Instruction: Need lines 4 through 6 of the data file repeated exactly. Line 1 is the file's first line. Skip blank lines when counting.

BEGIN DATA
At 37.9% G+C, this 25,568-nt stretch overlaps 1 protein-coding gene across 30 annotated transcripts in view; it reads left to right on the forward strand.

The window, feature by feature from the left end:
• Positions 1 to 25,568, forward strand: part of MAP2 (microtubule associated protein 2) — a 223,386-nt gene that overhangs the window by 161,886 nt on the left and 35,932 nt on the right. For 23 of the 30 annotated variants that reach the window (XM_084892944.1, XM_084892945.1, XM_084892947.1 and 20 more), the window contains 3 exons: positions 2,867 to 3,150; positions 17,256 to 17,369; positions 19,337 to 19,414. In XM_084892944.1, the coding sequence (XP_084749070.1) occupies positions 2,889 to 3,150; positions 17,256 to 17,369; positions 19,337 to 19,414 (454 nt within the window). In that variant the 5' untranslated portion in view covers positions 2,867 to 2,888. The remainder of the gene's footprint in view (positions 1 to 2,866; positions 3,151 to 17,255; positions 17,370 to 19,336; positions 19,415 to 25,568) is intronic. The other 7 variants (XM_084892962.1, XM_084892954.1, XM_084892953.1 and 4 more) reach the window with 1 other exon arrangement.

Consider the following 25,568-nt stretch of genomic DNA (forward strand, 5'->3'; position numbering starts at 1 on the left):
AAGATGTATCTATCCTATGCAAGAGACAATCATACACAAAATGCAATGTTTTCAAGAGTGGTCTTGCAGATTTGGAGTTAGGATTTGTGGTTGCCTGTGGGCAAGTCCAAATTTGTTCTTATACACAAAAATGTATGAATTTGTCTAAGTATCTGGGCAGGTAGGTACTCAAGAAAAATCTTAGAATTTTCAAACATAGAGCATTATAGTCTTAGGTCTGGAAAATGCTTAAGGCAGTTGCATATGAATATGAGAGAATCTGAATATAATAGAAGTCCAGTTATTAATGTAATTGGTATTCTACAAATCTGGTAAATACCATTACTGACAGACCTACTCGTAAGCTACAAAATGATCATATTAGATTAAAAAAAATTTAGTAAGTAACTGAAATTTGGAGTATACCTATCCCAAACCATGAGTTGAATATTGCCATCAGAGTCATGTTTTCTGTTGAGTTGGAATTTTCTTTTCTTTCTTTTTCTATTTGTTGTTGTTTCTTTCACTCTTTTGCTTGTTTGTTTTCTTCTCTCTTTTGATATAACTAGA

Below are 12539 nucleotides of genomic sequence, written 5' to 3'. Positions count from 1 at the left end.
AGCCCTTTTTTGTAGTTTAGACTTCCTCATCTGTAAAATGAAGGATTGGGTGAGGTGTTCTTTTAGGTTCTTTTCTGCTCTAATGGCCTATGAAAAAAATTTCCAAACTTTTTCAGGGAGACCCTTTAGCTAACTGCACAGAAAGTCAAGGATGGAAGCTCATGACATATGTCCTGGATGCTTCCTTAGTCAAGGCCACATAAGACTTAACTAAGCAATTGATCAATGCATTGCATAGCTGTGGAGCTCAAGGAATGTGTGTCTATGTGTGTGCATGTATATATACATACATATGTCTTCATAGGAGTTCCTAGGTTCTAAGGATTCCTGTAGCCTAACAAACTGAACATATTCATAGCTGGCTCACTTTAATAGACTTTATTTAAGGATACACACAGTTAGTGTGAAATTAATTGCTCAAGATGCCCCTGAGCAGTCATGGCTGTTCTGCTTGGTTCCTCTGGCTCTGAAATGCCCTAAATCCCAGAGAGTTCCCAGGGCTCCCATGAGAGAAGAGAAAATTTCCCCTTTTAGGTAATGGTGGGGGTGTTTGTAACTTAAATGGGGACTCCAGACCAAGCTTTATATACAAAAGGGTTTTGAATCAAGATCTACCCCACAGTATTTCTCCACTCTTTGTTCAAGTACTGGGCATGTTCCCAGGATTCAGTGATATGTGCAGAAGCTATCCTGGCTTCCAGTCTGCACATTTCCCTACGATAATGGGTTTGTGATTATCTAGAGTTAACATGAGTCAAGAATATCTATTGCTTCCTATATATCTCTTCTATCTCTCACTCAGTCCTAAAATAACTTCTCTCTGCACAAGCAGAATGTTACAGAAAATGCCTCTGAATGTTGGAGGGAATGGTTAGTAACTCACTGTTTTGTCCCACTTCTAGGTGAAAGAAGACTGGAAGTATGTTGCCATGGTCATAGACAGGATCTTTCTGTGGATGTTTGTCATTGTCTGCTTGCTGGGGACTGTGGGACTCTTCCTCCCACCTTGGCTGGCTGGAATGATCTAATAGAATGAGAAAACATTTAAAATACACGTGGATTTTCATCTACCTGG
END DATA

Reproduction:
Consider the following 25,568-nt stretch of genomic DNA (forward strand, 5'->3'; position numbering starts at 1 on the left):
AAGATGTATCTATCCTATGCAAGAGACAATCATACACAAAATGCAATGTTTTCAAGAGTGGTCTTGCAGATTTGGAGTTAGGATTTGTGGTTGCCTGTGGGCAAGTCCAAATTTGTTCTTATACACAAAAATGTATGAATTTGTCTAAGTATCTGGGCAGGTAGGTACTCAAGAAAAATCTTAGAATTTTCAAACATAGAGCATTATAGTCTTAGGTCTGGAAAATGCTTAAGGCAGTTGCATATGAATATGAGAGAATCTGAATATAATAGAAGTCCAGTTATTAATGTAATTGGTATTCTACAAATCTGGTAAATACCATTACTGACAGACCTACTCGTAAGCTACAAAATGATCATATTAGATTAAAAAAAATTTAGTAAGTAACTGAAATTTGGAGTATACCTATCCCAAACCATGAGTTGAATATTGCCATCAGAGTCATGTTTTCTGTTGAGTTGGAATTTTCTTTTCTTTCTTTTTCTATTTGTTGTTGTTTCTTTCACTCTTTTGCTTGTTTGTTTTCTTCTCTCTTTTGATATAACTAGA

Below are 12539 nucleotides of genomic sequence, written 5' to 3'. Positions count from 1 at the left end.